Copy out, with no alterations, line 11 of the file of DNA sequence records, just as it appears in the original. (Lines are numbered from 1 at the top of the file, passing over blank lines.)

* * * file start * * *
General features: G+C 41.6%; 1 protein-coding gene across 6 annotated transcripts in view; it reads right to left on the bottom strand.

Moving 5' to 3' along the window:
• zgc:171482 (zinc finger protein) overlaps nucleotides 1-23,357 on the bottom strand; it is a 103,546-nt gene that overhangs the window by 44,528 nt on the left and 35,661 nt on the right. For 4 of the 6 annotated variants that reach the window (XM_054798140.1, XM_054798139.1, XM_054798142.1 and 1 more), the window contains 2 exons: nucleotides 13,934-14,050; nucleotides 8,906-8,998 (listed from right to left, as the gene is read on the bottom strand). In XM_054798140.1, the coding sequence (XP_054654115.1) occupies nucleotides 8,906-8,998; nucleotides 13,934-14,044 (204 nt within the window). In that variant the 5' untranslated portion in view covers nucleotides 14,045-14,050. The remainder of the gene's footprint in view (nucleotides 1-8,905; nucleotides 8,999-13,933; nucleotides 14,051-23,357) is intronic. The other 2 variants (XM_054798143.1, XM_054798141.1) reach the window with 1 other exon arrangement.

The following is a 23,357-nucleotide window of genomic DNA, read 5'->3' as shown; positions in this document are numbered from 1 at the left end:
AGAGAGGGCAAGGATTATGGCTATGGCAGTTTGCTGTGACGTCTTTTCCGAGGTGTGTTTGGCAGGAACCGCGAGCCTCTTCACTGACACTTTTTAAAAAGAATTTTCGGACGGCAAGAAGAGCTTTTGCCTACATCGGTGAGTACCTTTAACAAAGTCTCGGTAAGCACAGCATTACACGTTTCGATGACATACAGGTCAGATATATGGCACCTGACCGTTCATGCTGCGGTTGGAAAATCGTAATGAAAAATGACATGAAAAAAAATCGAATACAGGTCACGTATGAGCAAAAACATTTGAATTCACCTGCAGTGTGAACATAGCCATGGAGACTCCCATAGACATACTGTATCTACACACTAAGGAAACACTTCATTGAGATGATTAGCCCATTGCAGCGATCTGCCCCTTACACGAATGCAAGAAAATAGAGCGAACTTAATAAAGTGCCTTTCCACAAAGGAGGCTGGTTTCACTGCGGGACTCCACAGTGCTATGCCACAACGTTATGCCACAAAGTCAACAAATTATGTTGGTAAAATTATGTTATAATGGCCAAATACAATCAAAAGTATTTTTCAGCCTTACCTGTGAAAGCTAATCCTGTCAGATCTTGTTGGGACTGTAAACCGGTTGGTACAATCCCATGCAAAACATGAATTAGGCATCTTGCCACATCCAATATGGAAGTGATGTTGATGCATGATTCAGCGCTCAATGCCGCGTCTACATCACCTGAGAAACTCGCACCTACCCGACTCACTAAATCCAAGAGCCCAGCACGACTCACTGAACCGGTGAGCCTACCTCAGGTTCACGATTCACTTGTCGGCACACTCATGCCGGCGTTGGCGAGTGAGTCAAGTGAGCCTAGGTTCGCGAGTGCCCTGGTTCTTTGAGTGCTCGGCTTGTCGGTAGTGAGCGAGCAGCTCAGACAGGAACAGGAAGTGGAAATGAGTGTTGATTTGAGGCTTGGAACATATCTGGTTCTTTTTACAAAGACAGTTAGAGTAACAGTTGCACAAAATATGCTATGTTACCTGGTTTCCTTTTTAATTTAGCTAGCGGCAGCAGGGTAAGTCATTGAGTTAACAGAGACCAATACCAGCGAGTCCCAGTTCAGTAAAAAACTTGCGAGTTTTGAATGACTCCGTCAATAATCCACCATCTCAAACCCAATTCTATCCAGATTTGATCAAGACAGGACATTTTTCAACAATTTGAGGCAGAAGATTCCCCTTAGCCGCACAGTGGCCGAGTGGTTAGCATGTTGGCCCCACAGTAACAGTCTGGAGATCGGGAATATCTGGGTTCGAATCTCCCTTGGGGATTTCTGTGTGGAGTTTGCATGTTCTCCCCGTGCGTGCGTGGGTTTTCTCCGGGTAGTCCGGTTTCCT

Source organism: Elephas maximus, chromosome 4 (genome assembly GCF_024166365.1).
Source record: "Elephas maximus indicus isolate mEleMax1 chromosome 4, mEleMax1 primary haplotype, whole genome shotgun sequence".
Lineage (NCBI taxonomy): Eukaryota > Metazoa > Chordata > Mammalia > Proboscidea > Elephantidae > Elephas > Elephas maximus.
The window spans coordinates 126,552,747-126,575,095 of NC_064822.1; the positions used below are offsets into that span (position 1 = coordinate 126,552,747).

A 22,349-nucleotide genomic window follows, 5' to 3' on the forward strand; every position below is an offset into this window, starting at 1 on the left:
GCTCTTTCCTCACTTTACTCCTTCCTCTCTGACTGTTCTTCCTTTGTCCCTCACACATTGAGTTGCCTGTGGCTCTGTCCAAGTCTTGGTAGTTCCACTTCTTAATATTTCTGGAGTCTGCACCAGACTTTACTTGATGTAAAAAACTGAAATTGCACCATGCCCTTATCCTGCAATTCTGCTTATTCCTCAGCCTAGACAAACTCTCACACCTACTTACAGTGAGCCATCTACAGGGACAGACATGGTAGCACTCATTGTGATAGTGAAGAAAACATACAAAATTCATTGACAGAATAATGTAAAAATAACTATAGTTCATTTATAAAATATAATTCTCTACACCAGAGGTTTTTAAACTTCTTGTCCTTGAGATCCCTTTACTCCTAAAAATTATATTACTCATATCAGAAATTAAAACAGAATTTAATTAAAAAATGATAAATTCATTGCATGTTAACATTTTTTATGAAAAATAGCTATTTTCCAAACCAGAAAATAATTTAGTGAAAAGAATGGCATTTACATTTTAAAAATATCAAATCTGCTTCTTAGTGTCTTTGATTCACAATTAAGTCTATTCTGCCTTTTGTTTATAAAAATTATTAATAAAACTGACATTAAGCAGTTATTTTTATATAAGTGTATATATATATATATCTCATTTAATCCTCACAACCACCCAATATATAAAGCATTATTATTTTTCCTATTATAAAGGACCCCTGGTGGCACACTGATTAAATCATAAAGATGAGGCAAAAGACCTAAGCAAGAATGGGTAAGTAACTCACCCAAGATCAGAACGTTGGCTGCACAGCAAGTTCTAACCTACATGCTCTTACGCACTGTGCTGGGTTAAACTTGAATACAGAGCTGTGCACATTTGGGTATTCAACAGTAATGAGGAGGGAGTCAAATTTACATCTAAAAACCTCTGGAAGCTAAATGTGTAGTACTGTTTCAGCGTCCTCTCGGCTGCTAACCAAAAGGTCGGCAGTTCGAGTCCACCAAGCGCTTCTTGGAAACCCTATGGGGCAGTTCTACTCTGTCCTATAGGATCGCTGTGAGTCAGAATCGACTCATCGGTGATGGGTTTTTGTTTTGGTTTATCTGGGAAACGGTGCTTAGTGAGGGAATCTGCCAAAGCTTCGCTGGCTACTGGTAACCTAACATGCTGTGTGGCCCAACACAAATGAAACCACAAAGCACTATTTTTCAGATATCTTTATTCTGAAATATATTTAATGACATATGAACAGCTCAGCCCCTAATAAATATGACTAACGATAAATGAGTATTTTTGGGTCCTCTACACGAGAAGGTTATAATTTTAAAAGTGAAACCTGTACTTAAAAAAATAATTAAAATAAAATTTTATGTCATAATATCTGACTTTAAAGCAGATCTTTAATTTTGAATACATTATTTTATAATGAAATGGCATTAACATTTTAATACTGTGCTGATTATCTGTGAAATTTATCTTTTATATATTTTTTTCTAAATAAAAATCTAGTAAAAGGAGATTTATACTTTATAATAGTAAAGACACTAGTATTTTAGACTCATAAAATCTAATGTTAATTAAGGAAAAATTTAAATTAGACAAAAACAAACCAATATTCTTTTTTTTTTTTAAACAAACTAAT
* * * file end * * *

GCTCTTTCCTCACTTTACTCCTTCCTCTCTGACTGTTCTTCCTTTGTCCCTCACACATTGAGTTGCCTGTGGCTCTGTCCAAGTCTTGGTAGTTCCACTTCTTAATATTTCTGGAGTCTGCACCAGACTTTACTTGATGTAAAAAACTGAAATTGCACCATGCCCTTATCCTGCAATTCTGCTTATTCCTCAGCCTAGACAAACTCTCACACCTACTTACAGTGAGCCATCTACAGGGACAGACATGGTAGCACTCATTGTGATAGTGAAGAAAACATACAAAATTCATTGACAGAATAATGTAAAAATAACTATAGTTCATTTATAAAATATAATTCTCTACACCAGAGGTTTTTAAACTTCTTGTCCTTGAGATCCCTTTACTCCTAAAAATTATATTACTCATATCAGAAATTAAAACAGAATTTAATTAAAAAATGATAAATTCATTGCATGTTAACATTTTTTATGAAAAATAGCTATTTTCCAAACCAGAAAATAATTTAGTGAAAAGAATGGCATTTACATTTTAAAAATATCAAATCTGCTTCTTAGTGTCTTTGATTCACAATTAAGTCTATTCTGCCTTTTGTTTATAAAAATTATTAATAAAACTGACATTAAGCAGTTATTTTTATATAAGTGTATATATATATATATCTCATTTAATCCTCACAACCACCCAATATATAAAGCATTATTATTTTTCCTATTATAAAGGACCCCTGGTGGCACACTGATTAAATCATAAAGATGAGGCAAAAGACCTAAGCAAGAATGGGTAAGTAACTCACCCAAGATCAGAACGTTGGCTGCACAGCAAGTTCTAACCTACATGCTCTTACGCACTGTGCTGGGTTAAACTTGAATACAGAGCTGTGCACATTTGGGTATTCAACAGTAATGAGGAGGGAGTCAAATTTACATCTAAAAACCTCTGGAAGCTAAATGTGTAGTACTGTTTCAGCGTCCTCTCGGCTGCTAACCAAAAGGTCGGCAGTTCGAGTCCACCAAGCGCTTCTTGGAAACCCTATGGGGCAGTTCTACTCTGTCCTATAGGATCGCTGTGAGTCAGAATCGACTCATCGGTGATGGGTTTTTGTTTTGGTTTATCTGGGAAACGGTGCTTAGTGAGGGAATCTGCCAAAGCTTCGCTGGCTACTGGTAACCTAACATGCTGTGTGGCCCAACACAAATGAAACCACAAAGCACTATTTTTCAGATATCTTTATTCTGAAATATATTTAATGACATATGAACAGCTCAGCCCCTAATAAATATGACTAACGATAAATGAGTATTTTTGGGTCCTCTACACGAGAAGGTTATAATTTTAAAAGTGAAACCTGTACTTAAAAAAATAATTAAAATAAAATTTTATGTCATAATATCTGACTTTAAAGCAGATCTTTAATTTTGAATACATTATTTTATAATGAAATGGCATTAACATTTTAATACTGTGCTGATTATCTGTGAAATTTATCTTTTATATATTTTTTTCTAAATAAAAATCTAGTAAAAGGAGATTTATACTTTATAATAGTAAAGACACTAGTATTTTAGACTCATAAAATCTAATGTTAATTAAGGAAAAATTTAAATTAGACAAAAACAAACCAATATTCTTTTTTTTTTTTAAACAAACTAAT